Rethinking Transit #2: Make the Route Transitions Transparent

Ok this might actually take some effort on behalf of King County Metro. But seriously, it would help tremendously for anyone traveling through downtown. Most routes come into the city from the north, south, or east (the ferries come in from the west). One example is the #18, which arrives downtown from the north and then becomes another route. Sometimes it becomes the #56 or something else that then heads south, but I’m not always sure what it becomes. It isn’t entirely obvious without doing research on a regular basis and studying the schedules (which again is mostly nonsense). So what’s the solution I¬†proffer? Stop making these routes independent. I understand they’re “different routes” or whatever, but you don’t actually transfer. Not in a physical way. It also doesn’t make sense to any logical person, if you paid when you got on and then when you get off again they want you to pay again. The confusion is stupid. However, I’ll leave the fixes to the fare collection system for another day, so don’t get tangled in all that nonsense.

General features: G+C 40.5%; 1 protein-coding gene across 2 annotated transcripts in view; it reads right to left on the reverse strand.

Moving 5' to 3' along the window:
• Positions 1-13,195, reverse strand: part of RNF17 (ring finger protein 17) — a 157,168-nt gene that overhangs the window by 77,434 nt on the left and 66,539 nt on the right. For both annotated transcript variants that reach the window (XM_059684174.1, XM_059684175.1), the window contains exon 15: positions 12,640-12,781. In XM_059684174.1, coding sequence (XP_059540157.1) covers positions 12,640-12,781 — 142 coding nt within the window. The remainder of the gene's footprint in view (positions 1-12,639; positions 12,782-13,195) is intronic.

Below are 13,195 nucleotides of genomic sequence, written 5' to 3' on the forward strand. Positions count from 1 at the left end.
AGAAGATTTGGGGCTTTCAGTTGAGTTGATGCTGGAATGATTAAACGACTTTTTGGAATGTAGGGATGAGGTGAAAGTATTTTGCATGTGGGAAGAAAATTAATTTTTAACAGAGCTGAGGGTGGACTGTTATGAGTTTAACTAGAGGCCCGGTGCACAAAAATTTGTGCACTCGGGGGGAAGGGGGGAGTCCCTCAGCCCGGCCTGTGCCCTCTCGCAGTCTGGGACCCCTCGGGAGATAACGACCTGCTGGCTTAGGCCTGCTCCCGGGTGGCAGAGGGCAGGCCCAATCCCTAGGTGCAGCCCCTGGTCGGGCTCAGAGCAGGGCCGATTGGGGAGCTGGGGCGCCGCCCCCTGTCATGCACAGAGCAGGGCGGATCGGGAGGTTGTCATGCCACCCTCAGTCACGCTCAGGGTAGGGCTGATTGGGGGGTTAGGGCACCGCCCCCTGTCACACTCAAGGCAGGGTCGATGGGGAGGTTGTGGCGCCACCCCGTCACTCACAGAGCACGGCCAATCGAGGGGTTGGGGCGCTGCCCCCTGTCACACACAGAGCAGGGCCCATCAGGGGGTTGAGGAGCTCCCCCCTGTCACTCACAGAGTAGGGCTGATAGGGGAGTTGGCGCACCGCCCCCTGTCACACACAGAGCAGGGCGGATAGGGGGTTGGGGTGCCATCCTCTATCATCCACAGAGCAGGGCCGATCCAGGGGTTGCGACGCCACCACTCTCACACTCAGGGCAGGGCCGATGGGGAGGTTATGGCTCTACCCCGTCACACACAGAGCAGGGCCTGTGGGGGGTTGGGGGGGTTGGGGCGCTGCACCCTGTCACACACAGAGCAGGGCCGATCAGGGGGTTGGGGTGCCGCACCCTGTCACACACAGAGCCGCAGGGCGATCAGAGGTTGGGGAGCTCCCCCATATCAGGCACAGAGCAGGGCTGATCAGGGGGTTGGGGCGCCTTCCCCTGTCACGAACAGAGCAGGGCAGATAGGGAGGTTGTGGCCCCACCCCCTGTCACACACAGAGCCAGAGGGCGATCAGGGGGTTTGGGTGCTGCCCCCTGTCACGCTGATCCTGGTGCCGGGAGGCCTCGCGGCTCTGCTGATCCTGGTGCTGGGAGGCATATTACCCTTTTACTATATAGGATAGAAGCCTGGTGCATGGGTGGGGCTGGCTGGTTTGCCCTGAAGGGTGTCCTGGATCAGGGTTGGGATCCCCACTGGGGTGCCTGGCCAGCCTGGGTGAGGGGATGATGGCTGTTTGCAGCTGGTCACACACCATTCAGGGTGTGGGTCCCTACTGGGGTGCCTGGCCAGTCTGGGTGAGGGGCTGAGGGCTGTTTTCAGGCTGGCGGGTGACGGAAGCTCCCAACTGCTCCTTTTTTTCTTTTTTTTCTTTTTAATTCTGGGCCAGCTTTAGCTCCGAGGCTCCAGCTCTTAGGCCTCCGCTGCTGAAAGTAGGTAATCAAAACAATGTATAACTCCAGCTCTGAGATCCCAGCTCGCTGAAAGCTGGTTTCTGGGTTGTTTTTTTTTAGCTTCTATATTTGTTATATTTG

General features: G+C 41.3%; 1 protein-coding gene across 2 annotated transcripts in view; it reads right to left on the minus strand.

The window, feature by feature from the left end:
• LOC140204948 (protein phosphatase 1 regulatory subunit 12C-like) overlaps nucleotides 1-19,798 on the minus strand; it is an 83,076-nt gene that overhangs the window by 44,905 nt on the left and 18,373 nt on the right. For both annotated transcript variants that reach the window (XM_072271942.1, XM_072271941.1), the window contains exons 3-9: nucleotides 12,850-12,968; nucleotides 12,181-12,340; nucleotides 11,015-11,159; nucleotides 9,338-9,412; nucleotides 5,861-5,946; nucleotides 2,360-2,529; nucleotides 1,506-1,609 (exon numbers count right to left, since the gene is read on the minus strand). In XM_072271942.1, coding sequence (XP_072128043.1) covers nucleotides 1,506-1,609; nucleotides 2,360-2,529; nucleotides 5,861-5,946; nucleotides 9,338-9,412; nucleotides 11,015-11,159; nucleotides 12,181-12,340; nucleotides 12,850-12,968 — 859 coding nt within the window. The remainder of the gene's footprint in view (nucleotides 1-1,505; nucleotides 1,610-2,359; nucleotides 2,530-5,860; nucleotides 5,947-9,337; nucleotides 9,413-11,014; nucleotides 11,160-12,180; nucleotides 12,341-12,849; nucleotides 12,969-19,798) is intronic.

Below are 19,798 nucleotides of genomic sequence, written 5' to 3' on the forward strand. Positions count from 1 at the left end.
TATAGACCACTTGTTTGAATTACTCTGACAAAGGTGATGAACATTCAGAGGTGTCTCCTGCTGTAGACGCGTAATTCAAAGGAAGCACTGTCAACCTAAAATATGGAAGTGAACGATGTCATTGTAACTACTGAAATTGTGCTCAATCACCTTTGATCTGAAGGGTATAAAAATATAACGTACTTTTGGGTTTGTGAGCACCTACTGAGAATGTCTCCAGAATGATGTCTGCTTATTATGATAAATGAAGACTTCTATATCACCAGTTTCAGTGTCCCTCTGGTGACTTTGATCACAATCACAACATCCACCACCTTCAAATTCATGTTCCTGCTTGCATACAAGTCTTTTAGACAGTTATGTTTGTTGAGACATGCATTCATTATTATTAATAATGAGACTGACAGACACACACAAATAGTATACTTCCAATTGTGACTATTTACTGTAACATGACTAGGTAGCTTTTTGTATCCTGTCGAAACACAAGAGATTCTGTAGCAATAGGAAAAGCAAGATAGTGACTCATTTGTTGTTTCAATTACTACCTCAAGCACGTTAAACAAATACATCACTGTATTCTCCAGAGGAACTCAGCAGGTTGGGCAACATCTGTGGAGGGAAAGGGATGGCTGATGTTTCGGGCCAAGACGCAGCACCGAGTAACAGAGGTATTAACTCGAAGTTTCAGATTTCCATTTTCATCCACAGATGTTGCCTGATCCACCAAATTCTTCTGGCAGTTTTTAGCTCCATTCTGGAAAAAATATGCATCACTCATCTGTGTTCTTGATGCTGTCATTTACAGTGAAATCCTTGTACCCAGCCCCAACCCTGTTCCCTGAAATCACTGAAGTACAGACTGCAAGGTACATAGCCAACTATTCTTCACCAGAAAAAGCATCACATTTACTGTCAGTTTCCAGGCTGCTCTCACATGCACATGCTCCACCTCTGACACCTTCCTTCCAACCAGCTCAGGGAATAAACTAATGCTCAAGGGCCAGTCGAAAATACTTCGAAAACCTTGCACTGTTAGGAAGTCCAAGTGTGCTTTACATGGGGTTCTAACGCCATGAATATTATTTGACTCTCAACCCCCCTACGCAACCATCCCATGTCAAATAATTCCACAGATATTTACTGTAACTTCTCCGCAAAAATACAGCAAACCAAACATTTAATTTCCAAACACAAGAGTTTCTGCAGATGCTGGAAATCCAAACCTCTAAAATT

What I suggest, is keep a route number (or whatever designates the¬†entirety¬†of the route) the same. If the #18 starts at North Beach, goes through Ballard, and generally becomes a #56 that heads south to SW Alaska Way or whatever, just pick a number for that route and stick with it. Stop being all bi-polar about what the route number needs to be as soon as a bus gets downtown. This only serves to confuse regular riders and people that don’t regularly use the system are screwed. Those individuals have no chance of understanding at first glance what in the world the system is doing. If the #18 however changes to another route, say #21, then just change that routes number to #21 from the get go and give it a full north to south alignment.

What other problems does this bi-polar splitting of the route? It makes bus drivers have to deal with passenger confusion all the time. Passengers come up all the time and ask, “where does this bus go now?” or if they know a little bit about the system they ask “what route is this bus changing to?” ¬†Once you’ve boarded there is no way to know without¬†harassing¬†the bus driver. I’m pretty sure they’d be cool with simplifying it for the passengers and just saying this is the #18 route from north to south or the #21 route from north to south. Also, don’t give me some nonsense about this being some normal way to run a bus system, it may be but its a crappy thing to do. For once, act like it actually matters that the passenger has a usable product (the transit service) and make it work for them.